Just call them the pinch hitters.
Employees at A.E. Cole Co., an East Columbus manufacturer of injection molds for plastics, have made a habit of coming through when clients get stuck short of a deadline.
In fact, it happens so often that the company is carving a niche out of this service. Just a few years ago, the rush jobs which company project and sales engineer Jay Minor calls escalated deliveries made up about 20 percent of A.E. Coles business. Now, its closer to 35 percent.
Take, for example, a recent project for The Ohio Plastics Co., a Honda supplier with several plants in the state. Minor quoted Ohio Plastics a 12-week delivery time for the requested molds, but like many such orders, the product development and design process on the clients end took longer than expected. By the time the job arrived in Minors hands, he had only seven weeks to complete it.
Minor sees this ability to deliver in emergencies or incredibly tight time frames as the most important service he offers customers.
Quality is expected, he says. Im not going to get customers because our quality is good, because everybody can produce top quality in this market. I cant compete with everybodys price. One thing I can do for my boss or my customer is to make sure the product can succeed by making sure their delivery date is set.
The result: customer loyalty. A.E. Cole president Ron Cole says repeat customers make up about 80 percent of his business.
The $2 million company makes a profit on about 60 percent of its rush jobs, Minor says, but even the break-even or money-losing jobs are worthwhile if they allow the company to introduce its skills to a client or prove its ability to meet a hefty request.
To prepare for the pinch-hitter role, A.E. Cole focuses on:
- Cross training Everyone at A.E. Cole knows how to run certain machines, Minor says, and some jobs can be completed by numerous different employees.
- Technology Last summer, A.E. Cole invested $100,000 in a computer software program that enabled the company to quickly alter an entire project with a change in one detail along the way. The software came in handy during a recent short-deadline project for Mid-South Electronics Inc., a Kentucky refrigerator parts supplier. We were able to jump in and build our end of the mold while they were still developing the part, Minor says.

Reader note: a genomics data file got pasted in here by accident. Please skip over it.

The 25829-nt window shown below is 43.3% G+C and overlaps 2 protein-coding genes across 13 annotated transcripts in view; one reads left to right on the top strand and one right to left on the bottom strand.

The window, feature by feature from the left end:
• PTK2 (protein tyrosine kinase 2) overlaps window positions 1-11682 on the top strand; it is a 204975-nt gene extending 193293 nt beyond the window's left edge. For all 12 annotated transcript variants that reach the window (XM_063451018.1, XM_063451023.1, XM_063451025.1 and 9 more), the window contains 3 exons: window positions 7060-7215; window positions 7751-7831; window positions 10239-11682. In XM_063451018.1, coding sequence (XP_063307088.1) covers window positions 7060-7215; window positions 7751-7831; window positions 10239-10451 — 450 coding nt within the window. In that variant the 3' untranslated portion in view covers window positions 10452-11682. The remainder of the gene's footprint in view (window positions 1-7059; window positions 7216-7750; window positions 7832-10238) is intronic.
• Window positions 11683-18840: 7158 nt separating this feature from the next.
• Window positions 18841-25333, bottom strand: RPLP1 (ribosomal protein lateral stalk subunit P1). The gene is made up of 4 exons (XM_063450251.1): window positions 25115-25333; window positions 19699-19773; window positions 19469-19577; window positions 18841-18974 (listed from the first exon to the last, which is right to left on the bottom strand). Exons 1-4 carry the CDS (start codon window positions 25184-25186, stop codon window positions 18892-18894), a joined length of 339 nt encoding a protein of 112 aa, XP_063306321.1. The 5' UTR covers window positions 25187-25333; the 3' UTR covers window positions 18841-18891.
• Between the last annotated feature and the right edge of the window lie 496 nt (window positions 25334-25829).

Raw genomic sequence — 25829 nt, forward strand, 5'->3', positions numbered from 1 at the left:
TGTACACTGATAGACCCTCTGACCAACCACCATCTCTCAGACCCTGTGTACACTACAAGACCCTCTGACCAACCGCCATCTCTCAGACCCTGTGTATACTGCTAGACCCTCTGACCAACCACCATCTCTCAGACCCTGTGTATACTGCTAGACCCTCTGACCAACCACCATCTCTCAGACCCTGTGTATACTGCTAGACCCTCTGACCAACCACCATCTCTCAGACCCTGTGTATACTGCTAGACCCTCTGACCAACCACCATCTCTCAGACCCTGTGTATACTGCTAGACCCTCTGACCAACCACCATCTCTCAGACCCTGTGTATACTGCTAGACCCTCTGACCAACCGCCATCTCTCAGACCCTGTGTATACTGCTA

- Scheduling Minor says he often sets up a microschedule, where a seven- or eight-week job, for example, is plotted hourly to show what deadlines employees have to make to complete the job on time.
- Flexibility A.E. Cole can switch to shift or weekend hours if necessary to complete a job, and its employees can choose flex time to put in extra hours early in the morning or later in the evening. Even though we demand a lot of hours of our employees, we try to make it less intrusive into their private life, he says, adding that during slower production modes, employees are permitted to leave at noon.
In what Minor calls a very competitive market, A.E. Coles ability to respond to a client in need gives the company the upper hand.
In our industry, there are so many varieties of shops that build molds. There are garage shops, with two to three machines, where [a] brother and son-in-law are doing the work. Then you go to Dayton or Detroit, where 300 employees are building molds, Minor says. For a 25-man shop to exist in that kind of competition, weve got to be above and beyond.